‘I don’t consider myself an emigrant. I had a choice’
‘Ireland and Me’: Eimear Kelly, Vancouver, Canada
Eimear Kelly: ‘In Vancouver I live my seven-year-old-self’s dream. I work on animated Barbie movies during the week and sail the gulf islands at the weekend.’
“The rain here is not wet, you should go to Ireland. The rain there is wet rain. It’s real rain. That’s why everything is so green.”
I’ll often find myself saying this to a Canadian at the bus stop or walking to lunch with my colleagues. As they struggle to put their umbrellas up, I reminisce about my old life on film sets, working on hill-tops looking over the Atlantic, wind howling around me, waves crashing below, sheep roaming around the cliff edge and dreaming of adventures beyond.
It’s a romantic vision. Standing in that rugged landscape I looked out on the ocean knowing another land and life was beckoning. It’s not a new dream. It’s a dream that is as current today as it was hundreds of years ago, a common theme throughout Irish history.
I don’t consider myself an immigrant or an emigrant. I had a choice. I didn’t leave out of necessity. I just had a desire to explore, discover, push myself and find out if I could go out into the world and make it alone.
The stories of Irish travellers before me had inspired me. So many Irish people went out into the world. They became outlaws and presidents and ordinary people building new communities. Irish people travel; it’s what we do. It’s hard not to seek adventure growing up on an island with a coastline that was a gateway to some of the greatest voyages of discovery in history.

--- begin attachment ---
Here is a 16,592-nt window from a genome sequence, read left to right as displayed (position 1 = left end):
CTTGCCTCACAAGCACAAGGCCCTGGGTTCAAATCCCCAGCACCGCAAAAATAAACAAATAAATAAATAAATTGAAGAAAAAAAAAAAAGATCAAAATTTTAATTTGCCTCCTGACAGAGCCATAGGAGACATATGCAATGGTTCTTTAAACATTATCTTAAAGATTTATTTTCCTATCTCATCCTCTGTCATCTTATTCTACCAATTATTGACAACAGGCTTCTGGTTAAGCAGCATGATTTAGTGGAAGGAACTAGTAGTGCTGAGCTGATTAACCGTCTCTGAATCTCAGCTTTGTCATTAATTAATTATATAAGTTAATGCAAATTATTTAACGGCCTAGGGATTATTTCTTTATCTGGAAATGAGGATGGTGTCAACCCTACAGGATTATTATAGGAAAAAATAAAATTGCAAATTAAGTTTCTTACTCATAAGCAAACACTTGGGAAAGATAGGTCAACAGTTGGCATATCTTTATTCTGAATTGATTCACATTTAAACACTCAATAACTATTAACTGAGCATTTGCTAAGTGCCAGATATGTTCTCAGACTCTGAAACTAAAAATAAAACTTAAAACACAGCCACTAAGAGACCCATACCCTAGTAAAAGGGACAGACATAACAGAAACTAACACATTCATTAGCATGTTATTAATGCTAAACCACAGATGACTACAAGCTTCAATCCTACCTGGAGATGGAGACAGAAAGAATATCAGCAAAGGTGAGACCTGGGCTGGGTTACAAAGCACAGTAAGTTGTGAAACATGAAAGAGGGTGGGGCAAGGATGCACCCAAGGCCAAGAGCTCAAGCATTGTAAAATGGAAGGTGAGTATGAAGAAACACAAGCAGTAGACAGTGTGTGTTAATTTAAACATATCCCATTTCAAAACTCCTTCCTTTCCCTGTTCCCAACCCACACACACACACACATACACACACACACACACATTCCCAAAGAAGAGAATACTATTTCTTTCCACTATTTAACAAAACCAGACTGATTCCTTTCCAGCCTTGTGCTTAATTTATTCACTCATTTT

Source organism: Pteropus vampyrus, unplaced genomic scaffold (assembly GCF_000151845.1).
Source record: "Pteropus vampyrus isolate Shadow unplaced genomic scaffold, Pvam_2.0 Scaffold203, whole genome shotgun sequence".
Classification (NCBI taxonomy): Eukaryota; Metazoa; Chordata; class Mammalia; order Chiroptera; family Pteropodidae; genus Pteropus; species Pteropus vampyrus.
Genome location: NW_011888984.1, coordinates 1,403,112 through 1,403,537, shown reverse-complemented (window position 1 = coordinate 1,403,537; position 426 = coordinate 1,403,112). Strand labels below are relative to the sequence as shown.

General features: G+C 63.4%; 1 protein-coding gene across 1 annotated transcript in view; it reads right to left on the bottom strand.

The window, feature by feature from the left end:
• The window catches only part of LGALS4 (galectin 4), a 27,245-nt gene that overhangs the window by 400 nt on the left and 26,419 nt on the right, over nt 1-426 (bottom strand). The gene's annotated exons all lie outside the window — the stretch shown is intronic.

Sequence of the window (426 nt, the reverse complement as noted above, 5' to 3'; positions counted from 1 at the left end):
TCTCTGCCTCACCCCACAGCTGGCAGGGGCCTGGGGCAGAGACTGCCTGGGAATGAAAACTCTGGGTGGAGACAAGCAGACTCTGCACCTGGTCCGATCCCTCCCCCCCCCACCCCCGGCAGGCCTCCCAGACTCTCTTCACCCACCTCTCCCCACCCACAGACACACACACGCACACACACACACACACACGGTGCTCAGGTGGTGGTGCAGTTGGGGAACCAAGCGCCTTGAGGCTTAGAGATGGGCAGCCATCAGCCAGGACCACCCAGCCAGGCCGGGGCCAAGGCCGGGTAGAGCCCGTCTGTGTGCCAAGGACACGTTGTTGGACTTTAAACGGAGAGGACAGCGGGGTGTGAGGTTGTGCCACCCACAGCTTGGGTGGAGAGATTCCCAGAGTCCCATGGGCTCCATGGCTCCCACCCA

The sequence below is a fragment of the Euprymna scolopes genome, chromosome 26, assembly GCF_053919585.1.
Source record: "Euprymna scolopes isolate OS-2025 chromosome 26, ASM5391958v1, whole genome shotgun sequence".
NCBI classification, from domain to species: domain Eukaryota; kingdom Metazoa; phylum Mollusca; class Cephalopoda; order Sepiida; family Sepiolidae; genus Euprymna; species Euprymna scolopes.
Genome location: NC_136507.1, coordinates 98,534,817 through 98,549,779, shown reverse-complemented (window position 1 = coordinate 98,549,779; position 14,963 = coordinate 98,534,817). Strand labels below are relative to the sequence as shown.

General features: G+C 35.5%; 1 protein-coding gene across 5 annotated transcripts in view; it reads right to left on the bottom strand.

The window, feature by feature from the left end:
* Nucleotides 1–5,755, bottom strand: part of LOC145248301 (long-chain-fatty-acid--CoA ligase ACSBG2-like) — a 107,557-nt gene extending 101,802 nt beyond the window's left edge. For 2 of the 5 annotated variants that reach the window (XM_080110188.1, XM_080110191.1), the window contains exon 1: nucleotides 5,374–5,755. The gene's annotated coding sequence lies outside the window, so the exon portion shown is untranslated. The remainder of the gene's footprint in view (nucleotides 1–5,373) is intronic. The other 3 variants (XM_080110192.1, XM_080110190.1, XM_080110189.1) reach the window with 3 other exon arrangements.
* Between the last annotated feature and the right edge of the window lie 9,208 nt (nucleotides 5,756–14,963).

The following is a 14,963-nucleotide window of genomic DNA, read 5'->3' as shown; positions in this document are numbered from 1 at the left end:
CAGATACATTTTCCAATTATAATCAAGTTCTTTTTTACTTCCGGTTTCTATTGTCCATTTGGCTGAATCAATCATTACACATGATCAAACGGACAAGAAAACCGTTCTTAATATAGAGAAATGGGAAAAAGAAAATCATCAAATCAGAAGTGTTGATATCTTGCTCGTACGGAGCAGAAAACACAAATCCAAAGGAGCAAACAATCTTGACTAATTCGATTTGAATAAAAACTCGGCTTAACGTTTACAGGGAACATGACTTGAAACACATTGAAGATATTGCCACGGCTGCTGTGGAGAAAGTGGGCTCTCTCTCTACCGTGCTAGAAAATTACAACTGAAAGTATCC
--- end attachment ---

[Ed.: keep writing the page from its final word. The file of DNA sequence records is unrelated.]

In Vancouver I live my seven-year-old-self’s dream. I work on animated Barbie movies during the week and sail the gulf islands at the weekend. I embrace Canadian culture. I drink craft beer watching hockey wearing yoga pants eating poutine. I live for statutory holidays so I can pack up my all-wheel drive and either go skiing or camping depending on the season.
It hasn’t always been easy. I have faced many life challenges and struggles setting up a life away from family and friends. Even though Alice was in Wonderland and Dorothy was in Oz they still thought of home. I love the life I have built here but I think of home and the memories I made there often.
When Seamus Heaney passed away, I had my whole office read Midterm Break and explained to them his contribution to Irish history and culture. I will often email the national anthem to a colleague to prove Irish is an actual language. My friends laugh at my attempts to pronounce my th’s.
I’m currently purchasing a sailboat that I will fittingly call Grace O’Malley. Maybe I will sail home on the boat, or maybe I will bring my stories of Ireland to a new land. There is a great comfort in knowing that Ireland will always come with me even if I never step foot on her soil again.
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